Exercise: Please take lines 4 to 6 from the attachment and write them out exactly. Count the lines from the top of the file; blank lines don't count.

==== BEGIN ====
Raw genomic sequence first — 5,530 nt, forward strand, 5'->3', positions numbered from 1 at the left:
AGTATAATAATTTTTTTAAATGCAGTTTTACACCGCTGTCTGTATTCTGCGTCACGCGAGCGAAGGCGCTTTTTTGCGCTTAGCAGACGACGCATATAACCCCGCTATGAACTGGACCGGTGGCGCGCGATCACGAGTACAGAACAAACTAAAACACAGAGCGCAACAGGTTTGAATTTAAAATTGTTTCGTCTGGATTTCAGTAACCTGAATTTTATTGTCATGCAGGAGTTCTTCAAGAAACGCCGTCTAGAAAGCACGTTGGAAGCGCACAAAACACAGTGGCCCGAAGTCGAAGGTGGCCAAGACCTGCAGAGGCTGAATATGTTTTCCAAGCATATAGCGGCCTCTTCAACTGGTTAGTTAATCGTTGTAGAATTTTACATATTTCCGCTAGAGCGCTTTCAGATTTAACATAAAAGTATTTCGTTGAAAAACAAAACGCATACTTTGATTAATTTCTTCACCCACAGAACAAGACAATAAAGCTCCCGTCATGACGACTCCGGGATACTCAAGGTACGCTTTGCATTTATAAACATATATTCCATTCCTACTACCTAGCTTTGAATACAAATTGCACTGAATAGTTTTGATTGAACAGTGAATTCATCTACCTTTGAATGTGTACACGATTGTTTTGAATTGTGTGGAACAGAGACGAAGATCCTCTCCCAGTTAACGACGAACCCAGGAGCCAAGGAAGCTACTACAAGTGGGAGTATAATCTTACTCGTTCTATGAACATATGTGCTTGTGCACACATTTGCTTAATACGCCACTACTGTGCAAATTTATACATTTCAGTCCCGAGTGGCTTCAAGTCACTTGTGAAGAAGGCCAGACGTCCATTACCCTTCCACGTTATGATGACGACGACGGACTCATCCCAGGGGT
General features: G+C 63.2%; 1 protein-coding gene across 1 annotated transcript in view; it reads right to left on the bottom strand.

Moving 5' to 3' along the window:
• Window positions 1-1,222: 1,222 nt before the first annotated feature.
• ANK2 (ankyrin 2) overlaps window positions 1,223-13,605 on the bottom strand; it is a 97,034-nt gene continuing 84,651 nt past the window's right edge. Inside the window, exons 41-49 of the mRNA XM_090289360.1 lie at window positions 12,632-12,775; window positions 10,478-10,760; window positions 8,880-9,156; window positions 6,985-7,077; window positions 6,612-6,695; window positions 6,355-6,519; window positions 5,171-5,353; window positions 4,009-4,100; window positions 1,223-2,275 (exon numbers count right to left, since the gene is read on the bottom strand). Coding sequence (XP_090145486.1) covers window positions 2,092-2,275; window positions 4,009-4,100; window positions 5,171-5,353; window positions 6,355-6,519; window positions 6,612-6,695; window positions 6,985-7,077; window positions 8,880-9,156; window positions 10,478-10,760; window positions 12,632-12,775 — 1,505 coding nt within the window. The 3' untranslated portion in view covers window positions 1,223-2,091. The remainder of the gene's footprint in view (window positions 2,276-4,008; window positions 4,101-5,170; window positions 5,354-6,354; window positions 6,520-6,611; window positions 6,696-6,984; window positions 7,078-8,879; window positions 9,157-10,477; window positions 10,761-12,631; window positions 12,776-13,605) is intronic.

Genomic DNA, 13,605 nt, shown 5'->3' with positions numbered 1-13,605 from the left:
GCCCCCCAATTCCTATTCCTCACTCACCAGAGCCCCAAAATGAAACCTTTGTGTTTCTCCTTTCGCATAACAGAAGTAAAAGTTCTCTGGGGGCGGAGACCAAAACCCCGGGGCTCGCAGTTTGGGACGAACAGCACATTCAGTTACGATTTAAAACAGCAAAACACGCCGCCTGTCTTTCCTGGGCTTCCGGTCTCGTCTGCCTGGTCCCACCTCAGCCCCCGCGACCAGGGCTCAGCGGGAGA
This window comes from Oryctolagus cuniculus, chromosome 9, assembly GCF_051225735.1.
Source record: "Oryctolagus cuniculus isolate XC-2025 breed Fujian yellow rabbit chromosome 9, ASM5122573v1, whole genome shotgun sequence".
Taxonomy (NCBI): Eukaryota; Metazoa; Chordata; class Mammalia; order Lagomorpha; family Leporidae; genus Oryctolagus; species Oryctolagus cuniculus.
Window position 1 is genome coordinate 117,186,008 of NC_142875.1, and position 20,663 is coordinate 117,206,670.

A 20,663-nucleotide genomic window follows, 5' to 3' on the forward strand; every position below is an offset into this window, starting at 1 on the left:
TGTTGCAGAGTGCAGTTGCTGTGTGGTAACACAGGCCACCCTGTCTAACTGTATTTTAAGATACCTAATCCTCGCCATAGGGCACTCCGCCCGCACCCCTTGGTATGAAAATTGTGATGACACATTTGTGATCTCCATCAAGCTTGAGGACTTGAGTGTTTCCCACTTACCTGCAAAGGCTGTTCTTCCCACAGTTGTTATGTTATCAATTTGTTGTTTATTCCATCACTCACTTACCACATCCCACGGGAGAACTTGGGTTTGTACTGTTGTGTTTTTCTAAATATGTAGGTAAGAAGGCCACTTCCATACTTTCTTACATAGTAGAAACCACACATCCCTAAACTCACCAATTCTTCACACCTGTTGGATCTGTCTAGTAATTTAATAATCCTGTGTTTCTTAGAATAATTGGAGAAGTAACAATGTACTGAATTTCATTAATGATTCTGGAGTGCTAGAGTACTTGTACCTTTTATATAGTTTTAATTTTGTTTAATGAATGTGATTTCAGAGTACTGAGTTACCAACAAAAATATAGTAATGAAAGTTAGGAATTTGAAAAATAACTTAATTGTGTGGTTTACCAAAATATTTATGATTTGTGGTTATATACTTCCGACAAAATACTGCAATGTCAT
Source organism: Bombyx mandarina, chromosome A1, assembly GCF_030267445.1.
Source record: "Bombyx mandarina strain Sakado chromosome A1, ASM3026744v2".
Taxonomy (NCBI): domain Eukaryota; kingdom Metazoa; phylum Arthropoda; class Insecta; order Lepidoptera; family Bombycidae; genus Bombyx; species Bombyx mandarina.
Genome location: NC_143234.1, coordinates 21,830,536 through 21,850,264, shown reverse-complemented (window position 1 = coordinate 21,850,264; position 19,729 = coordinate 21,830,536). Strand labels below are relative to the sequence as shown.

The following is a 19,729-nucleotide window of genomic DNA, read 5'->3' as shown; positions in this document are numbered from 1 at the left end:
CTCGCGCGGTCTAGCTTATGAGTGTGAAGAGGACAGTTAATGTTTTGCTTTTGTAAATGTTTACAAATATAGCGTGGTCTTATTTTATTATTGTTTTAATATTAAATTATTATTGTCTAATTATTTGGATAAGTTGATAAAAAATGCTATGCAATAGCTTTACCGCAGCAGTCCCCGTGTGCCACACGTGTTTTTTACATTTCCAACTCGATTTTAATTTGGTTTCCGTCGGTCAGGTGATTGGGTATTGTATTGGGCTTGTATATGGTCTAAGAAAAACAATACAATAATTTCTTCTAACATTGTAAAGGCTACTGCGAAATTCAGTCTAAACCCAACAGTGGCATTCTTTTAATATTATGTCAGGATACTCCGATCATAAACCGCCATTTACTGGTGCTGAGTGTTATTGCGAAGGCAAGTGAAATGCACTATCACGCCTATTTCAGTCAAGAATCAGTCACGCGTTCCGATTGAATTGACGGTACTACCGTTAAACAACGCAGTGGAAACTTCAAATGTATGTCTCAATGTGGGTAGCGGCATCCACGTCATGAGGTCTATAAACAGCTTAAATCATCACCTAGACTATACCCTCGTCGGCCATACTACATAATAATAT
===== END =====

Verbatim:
Moving 5' to 3' along the window:
• Window positions 1-1,222: 1,222 nt before the first annotated feature.
• ANK2 (ankyrin 2) overlaps window positions 1,223-13,605 on the bottom strand; it is a 97,034-nt gene continuing 84,651 nt past the window's right edge. Inside the window, exons 41-49 of the mRNA XM_090289360.1 lie at window positions 12,632-12,775; window positions 10,478-10,760; window positions 8,880-9,156; window positions 6,985-7,077; window positions 6,612-6,695; window positions 6,355-6,519; window positions 5,171-5,353; window positions 4,009-4,100; window positions 1,223-2,275 (exon numbers count right to left, since the gene is read on the bottom strand). Coding sequence (XP_090145486.1) covers window positions 2,092-2,275; window positions 4,009-4,100; window positions 5,171-5,353; window positions 6,355-6,519; window positions 6,612-6,695; window positions 6,985-7,077; window positions 8,880-9,156; window positions 10,478-10,760; window positions 12,632-12,775 — 1,505 coding nt within the window. The 3' untranslated portion in view covers window positions 1,223-2,091. The remainder of the gene's footprint in view (window positions 2,276-4,008; window positions 4,101-5,170; window positions 5,354-6,354; window positions 6,520-6,611; window positions 6,696-6,984; window positions 7,078-8,879; window positions 9,157-10,477; window positions 10,761-12,631; window positions 12,776-13,605) is intronic.